Iguazu Falls is a unique place in South America that combines natural beauty and pure magic! So when we planned our trip to Argentina it was an easy decision to jump on a plane, and make the quick trip from Buenos Aires. What we didn’t realize was that over the course of two full days we would learn so much that we didn’t know about the Iguazu waterfalls. Travel with us as we navigate our way through the Iguazu Falls history, wild animals, and other interesting tidbits to know before you go. Without further ado, here’s 12 facts about Iguazu Falls that are sure to inspire your wanderlust!
Argentina Travel Inspiration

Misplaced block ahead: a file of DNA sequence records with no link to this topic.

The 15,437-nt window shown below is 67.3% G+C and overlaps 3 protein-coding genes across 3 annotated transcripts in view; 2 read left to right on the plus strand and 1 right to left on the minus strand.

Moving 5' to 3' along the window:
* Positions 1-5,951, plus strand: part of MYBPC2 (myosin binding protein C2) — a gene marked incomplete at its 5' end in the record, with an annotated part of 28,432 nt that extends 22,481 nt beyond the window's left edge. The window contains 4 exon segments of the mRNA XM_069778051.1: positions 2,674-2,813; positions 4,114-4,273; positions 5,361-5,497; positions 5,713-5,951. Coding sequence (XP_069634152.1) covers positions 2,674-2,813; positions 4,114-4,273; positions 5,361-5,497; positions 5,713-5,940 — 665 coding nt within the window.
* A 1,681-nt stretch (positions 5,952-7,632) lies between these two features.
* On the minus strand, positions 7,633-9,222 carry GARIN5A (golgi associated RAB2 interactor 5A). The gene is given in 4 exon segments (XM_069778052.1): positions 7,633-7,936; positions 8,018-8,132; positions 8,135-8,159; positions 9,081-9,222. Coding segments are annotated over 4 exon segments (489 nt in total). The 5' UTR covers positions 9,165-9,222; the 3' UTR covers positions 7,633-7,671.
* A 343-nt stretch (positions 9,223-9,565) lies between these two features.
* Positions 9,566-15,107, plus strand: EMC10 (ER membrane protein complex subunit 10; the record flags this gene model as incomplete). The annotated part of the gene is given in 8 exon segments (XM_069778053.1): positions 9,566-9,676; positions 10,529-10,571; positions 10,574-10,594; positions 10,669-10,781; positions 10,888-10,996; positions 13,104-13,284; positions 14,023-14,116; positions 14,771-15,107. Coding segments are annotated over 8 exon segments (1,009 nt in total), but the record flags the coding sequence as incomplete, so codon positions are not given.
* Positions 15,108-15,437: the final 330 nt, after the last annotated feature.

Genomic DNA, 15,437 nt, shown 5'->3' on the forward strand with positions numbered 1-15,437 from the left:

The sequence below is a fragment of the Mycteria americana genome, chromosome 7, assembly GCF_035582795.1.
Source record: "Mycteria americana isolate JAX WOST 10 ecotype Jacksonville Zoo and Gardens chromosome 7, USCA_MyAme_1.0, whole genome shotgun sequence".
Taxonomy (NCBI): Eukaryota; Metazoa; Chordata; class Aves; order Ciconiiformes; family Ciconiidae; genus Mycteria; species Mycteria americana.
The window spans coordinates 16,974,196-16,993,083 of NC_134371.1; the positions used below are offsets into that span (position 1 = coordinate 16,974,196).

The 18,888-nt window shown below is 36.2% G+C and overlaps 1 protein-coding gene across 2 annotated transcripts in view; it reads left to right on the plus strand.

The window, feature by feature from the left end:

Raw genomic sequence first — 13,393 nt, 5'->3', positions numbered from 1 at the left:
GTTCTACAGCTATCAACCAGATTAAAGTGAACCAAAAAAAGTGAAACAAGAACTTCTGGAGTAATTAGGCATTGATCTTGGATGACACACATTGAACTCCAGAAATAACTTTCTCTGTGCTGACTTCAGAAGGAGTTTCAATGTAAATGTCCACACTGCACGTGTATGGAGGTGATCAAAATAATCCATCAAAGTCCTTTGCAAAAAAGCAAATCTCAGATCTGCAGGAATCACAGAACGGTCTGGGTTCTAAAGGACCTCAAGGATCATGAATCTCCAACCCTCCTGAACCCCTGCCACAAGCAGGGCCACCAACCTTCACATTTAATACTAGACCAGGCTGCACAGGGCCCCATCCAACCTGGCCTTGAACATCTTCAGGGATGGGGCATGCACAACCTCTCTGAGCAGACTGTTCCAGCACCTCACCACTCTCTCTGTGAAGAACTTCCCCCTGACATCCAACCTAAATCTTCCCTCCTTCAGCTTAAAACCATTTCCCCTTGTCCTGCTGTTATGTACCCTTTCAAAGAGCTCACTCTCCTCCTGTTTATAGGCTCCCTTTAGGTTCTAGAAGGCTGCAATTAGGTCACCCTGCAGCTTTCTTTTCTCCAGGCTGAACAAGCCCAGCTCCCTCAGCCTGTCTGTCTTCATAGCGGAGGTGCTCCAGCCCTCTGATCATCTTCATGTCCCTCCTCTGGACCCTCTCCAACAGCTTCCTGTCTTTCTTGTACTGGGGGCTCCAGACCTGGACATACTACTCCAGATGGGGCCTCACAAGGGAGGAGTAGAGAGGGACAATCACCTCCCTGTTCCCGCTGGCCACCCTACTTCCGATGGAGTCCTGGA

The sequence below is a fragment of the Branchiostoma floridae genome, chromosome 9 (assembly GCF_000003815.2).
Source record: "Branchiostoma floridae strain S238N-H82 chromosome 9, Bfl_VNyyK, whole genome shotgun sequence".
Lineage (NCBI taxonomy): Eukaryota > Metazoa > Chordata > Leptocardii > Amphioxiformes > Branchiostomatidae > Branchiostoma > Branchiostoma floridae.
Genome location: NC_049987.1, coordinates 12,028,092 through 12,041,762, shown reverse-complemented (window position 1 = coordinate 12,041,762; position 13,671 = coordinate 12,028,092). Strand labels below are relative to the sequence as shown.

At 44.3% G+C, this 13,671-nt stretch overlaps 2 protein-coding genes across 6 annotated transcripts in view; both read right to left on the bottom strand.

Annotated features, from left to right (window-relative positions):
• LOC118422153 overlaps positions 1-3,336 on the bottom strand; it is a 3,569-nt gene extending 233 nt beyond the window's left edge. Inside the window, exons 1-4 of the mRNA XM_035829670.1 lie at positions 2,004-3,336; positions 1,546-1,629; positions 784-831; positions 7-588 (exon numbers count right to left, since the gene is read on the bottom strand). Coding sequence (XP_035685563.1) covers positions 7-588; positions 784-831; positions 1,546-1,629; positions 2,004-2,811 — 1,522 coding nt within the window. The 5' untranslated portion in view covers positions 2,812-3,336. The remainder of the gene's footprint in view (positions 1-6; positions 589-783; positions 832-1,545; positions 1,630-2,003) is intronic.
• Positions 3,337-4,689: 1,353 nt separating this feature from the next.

- One Month Argentina Itinerary: Patagonia to Iguazu Falls
- Best Hiking in El Chalten: Guide to the Top Day Treks
- Mendoza Argentina Wine Tour: Cycling and Sipping Malbec
- How to Crush the Laguna Torre Day Hike from El Chalten
- A Food Lovers Day in Buenos Aires: Best Restaurants in San Telmo
12 Fun Facts About Iguazu Falls
1. Argentina and Brazil
One of the most well known facts about Iguazu Falls is that it’s actually split across two countries. Yes, that’s right! The waterfalls are divided by the massive Iguazu River.
Although they both share a fair portion of the hundreds of waterfalls, you should know that 80% of them reside on the Argentinian side. Despite not being evenly distributed, both sides present wildly different views, Iguazu Falls history, and endless angles to enjoy them from!
2. How Many Iguazu Waterfalls Are There?
There are an astonishing 275 waterfalls at Iguazu! So how can you see them all?? Well it really depends which country you’re in. Even though the Brazilian side only contains 1/5th of the Iguazu waterfalls, it’s known for having the best panoramic views.